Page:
Challenges of Assessing Pain

Because of its subjective and complex nature, the severity of a horse's pain is very difficult to assess. Recently, a comprehensive review was published by the University of Minnesota outlining the definitions of the types of pain and the difficulties associated with its assessment in animals.

Pain is broadly classified as acute (of short duration) or chronic (persisting over time), then further classified as superficial or deep within the body, and somatic (bone, muscle, ligament pain, etc.) or visceral (internal organ pain). But pain might not always fit a tidy definition. For example, an animal could have recurrent episodes of acute pain, or chronic pain with no obvious initiating cause. Researchers now recognize that some pain can even extend beyond the healing period, placing it into a new class called neurogenic pain. This type of pain can actually produce physical and functional changes in the nervous system.

It's extremely important that veterinarians, horse owners, and all animal caretakers learn to recognize subtle signs of pain, including the emotional responses to pain that can influence its physical aspects. For example, a stoic mare with acute colic might be so stressed by the trailer ride to the hospital that she masks the extent of her pain out of fear. Another example would be a mare with chronic colic which appears only mildly affected by recurrent episodes, while actually suffering increasing emotional distress with each painful flare-up. In both cases, recognizing the extent of the animal's pain would be very challenging. Veterinarians and horse owners need to put pain on their mental list of clinical signs of disease, and work together to help prevent unrecognized, and thus untreated, pain.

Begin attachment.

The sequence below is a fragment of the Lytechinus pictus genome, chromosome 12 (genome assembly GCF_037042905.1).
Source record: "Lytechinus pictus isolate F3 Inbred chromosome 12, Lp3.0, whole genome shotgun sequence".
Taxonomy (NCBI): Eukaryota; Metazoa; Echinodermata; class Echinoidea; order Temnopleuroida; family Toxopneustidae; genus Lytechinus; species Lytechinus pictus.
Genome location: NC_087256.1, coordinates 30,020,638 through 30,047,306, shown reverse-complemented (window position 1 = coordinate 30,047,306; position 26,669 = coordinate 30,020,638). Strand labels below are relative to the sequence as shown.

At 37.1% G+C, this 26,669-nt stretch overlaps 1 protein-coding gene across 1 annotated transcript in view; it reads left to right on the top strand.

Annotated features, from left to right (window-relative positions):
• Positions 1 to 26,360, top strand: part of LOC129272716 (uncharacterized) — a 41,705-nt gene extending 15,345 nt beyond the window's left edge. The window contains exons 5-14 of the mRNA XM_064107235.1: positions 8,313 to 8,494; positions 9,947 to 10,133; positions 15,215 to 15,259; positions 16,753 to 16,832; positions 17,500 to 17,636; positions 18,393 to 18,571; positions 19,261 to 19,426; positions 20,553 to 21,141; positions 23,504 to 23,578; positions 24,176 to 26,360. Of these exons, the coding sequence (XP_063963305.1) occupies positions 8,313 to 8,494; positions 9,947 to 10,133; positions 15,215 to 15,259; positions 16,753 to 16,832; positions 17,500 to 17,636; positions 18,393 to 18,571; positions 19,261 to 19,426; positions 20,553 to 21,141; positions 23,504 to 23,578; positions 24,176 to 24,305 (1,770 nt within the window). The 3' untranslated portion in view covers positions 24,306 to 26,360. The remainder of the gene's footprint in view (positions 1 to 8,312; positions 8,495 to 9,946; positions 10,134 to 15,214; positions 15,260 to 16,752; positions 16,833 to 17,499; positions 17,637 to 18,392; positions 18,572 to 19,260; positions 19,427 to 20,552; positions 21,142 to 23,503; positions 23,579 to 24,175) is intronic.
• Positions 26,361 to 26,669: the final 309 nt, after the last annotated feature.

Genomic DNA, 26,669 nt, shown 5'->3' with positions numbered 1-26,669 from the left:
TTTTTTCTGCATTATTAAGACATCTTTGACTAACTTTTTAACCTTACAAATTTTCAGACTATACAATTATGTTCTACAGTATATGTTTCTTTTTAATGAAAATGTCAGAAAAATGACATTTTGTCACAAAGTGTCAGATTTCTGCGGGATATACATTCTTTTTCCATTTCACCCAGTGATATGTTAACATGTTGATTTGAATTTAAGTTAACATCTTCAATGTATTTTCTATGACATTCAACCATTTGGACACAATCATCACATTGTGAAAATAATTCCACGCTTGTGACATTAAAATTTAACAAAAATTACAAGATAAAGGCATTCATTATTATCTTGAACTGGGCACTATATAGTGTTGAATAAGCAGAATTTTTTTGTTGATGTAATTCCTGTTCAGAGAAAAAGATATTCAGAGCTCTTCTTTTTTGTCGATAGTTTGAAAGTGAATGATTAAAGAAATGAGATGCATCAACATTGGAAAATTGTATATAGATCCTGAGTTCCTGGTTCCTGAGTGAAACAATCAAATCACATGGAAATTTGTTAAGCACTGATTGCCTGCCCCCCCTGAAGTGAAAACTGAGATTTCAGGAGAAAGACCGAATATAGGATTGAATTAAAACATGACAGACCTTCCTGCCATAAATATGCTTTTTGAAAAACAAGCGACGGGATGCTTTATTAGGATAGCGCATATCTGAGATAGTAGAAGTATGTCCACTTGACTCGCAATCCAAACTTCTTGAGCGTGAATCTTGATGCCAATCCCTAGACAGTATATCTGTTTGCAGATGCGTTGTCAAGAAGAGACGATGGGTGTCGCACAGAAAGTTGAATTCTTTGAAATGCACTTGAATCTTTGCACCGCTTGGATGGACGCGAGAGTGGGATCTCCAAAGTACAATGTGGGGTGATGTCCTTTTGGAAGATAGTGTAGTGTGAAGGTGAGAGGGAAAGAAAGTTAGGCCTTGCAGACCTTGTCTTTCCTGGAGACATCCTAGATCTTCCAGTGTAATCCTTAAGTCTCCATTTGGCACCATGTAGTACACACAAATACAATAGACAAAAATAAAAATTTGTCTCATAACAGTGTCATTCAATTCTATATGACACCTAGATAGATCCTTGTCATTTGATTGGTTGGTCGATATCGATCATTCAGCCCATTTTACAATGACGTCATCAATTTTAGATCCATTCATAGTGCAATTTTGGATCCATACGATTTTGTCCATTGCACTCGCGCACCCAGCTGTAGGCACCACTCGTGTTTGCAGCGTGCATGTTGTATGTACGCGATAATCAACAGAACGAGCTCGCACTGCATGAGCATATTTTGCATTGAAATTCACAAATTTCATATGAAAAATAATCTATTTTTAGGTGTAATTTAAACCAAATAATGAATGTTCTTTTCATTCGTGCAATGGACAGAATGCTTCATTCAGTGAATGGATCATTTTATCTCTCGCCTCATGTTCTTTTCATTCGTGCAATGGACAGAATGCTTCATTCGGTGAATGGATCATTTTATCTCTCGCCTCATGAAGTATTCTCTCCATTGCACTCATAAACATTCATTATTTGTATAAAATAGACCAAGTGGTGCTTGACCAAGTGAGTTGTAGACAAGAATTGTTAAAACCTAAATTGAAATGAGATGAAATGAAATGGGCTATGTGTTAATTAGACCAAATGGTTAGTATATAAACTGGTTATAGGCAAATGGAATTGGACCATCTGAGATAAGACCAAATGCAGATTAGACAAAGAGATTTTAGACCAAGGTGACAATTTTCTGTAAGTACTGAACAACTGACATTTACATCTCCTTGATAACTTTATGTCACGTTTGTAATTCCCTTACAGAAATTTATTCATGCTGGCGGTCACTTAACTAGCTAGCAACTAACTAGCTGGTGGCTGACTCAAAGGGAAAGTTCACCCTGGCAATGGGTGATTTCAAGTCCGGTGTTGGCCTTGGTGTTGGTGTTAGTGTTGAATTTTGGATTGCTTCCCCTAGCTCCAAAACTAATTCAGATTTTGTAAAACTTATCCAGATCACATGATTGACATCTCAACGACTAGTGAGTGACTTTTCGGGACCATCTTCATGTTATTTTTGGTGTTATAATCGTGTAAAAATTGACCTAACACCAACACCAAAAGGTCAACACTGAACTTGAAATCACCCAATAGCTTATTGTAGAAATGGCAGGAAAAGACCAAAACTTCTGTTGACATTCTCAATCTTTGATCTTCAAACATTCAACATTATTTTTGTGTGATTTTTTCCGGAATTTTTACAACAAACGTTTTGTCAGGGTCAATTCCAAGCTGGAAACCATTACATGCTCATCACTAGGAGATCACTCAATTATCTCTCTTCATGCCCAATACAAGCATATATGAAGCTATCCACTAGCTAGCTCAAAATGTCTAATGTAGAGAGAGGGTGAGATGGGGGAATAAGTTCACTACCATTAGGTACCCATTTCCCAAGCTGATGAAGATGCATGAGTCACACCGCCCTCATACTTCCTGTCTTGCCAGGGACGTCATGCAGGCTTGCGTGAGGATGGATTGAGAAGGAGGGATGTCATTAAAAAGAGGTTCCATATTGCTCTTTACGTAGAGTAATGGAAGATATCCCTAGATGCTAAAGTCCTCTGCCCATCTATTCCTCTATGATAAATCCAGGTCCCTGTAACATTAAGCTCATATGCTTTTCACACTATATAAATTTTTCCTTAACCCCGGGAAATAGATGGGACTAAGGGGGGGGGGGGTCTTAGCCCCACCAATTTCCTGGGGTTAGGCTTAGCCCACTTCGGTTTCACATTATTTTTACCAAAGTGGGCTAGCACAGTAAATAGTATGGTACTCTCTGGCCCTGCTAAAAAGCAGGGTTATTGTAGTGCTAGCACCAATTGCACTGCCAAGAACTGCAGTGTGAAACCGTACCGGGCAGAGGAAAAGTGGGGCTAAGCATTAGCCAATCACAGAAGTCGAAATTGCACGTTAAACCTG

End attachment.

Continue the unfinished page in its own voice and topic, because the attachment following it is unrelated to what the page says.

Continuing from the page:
Sukumarannair, S.A.; Anil, L.; Deen, J. Journal of the American Veterinary Medical Association, 220 (3), 313-319, 2002.

About the Author

Susan Piscopo, DVM, PhD

Susan Piscopo, DVM, PhD, is a free-lance writer in the biomedical sciences. She practiced veterinary medicine in North Carolina before accepting a fellowship to pursue a PhD in physiology at North Carolina State University. She lives in northern New Jersey with her husband and two sons.

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